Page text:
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Page:Samuel Johnson (1911).djvu/47

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THE RAMBLER

THE OUTSET

Perhaps few authors have presented themselves before the public, without wishing that such ceremonial modes of entrance had been anciently established, as might have freed them from those dangers which the desire of pleasing is certain to produce, and precluded the vain expedients of softening censure by apologies, or rousing attention by abruptness.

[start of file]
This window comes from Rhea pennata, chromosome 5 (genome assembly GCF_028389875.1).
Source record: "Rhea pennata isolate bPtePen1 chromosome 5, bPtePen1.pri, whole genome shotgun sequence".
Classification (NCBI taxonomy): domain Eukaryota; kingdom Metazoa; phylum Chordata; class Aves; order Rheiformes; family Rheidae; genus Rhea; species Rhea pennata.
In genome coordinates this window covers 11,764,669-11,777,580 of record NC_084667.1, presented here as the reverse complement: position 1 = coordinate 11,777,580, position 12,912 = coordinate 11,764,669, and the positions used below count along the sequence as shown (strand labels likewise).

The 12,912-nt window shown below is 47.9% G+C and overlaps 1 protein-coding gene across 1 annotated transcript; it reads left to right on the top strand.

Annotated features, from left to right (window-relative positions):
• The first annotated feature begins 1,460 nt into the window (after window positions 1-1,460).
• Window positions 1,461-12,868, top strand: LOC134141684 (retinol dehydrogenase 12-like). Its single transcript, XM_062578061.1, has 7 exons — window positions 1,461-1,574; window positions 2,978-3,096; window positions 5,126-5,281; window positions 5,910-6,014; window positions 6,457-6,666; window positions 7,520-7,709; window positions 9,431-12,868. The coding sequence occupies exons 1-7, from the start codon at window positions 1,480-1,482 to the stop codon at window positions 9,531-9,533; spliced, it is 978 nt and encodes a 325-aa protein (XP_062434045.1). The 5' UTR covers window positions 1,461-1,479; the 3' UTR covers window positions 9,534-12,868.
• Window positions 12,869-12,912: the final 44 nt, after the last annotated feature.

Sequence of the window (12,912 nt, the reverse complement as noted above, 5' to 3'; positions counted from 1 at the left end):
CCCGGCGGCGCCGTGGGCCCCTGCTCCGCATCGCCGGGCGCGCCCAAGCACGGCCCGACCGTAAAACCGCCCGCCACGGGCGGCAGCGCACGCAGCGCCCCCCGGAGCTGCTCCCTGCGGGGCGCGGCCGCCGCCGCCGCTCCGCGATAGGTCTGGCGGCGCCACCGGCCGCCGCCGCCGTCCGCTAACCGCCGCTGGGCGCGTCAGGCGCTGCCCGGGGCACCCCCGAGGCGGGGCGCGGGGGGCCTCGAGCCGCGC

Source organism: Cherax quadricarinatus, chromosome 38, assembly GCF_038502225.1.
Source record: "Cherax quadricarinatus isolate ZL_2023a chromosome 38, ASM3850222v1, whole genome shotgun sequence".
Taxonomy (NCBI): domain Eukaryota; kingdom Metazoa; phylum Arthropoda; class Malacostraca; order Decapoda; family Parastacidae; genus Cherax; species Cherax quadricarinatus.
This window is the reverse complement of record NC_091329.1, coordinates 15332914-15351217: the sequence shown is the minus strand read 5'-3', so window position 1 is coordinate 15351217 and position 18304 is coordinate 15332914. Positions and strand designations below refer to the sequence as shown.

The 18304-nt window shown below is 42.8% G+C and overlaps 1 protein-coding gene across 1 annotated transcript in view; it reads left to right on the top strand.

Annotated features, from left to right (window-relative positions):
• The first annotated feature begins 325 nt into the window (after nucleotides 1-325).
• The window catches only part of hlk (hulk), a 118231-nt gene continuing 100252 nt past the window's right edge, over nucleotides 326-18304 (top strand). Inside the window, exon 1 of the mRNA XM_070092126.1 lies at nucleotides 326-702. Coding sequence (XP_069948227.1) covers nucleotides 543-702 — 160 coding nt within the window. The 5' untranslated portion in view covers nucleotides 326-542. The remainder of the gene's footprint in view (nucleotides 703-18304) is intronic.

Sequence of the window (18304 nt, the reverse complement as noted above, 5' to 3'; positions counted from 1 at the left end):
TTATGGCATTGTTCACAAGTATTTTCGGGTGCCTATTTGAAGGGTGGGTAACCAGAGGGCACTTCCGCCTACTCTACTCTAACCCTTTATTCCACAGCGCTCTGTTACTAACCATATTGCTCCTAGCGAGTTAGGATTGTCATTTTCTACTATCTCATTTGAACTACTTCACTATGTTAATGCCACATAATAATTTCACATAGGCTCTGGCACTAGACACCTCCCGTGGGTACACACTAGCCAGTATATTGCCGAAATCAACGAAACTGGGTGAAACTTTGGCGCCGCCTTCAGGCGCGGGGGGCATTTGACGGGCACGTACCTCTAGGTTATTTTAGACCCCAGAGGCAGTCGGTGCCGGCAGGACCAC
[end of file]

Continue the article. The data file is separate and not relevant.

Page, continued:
The epic writers have found the proemial part of the poem such an addition to their undertaking, that they have almost unanimously adopted the first lines of Homer, and the reader needs only be informed of the subject, to know in what manner the poem will begin.

But this solemn repetition is hitherto the peculiar distinction of heroic poetry; it has never been legally extended to the lower orders of literature, but it seems to be considered as an hereditary privilege, to be enjoyed only by those who claim it from their alliance to the genius of Homer.

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